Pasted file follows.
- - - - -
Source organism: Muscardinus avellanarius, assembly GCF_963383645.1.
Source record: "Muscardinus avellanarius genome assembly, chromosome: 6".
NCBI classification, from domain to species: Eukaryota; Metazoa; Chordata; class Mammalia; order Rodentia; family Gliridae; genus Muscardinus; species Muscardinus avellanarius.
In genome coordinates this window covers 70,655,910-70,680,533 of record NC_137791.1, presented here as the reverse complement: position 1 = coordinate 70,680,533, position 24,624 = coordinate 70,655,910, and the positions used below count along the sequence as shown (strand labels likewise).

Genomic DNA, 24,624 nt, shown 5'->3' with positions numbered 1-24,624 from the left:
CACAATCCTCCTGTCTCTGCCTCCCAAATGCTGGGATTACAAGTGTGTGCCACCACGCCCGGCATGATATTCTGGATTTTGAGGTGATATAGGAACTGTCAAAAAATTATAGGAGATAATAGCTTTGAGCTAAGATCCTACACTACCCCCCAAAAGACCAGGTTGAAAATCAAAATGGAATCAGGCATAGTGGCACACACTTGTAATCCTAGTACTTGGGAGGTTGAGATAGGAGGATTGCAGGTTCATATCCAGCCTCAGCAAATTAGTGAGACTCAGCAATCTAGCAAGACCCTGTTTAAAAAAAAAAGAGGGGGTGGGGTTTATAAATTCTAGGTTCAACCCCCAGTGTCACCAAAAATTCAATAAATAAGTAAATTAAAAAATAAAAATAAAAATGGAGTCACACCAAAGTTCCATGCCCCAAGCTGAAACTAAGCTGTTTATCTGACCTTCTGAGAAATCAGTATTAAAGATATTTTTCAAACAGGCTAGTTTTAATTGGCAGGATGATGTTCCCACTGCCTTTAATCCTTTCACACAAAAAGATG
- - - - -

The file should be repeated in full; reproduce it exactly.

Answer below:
Source organism: Muscardinus avellanarius, assembly GCF_963383645.1.
Source record: "Muscardinus avellanarius genome assembly, chromosome: 6".
NCBI classification, from domain to species: Eukaryota; Metazoa; Chordata; class Mammalia; order Rodentia; family Gliridae; genus Muscardinus; species Muscardinus avellanarius.
In genome coordinates this window covers 70,655,910-70,680,533 of record NC_137791.1, presented here as the reverse complement: position 1 = coordinate 70,680,533, position 24,624 = coordinate 70,655,910, and the positions used below count along the sequence as shown (strand labels likewise).

Genomic DNA, 24,624 nt, shown 5'->3' with positions numbered 1-24,624 from the left:
CACAATCCTCCTGTCTCTGCCTCCCAAATGCTGGGATTACAAGTGTGTGCCACCACGCCCGGCATGATATTCTGGATTTTGAGGTGATATAGGAACTGTCAAAAAATTATAGGAGATAATAGCTTTGAGCTAAGATCCTACACTACCCCCCAAAAGACCAGGTTGAAAATCAAAATGGAATCAGGCATAGTGGCACACACTTGTAATCCTAGTACTTGGGAGGTTGAGATAGGAGGATTGCAGGTTCATATCCAGCCTCAGCAAATTAGTGAGACTCAGCAATCTAGCAAGACCCTGTTTAAAAAAAAAAGAGGGGGTGGGGTTTATAAATTCTAGGTTCAACCCCCAGTGTCACCAAAAATTCAATAAATAAGTAAATTAAAAAATAAAAATAAAAATGGAGTCACACCAAAGTTCCATGCCCCAAGCTGAAACTAAGCTGTTTATCTGACCTTCTGAGAAATCAGTATTAAAGATATTTTTCAAACAGGCTAGTTTTAATTGGCAGGATGATGTTCCCACTGCCTTTAATCCTTTCACACAAAAAGATG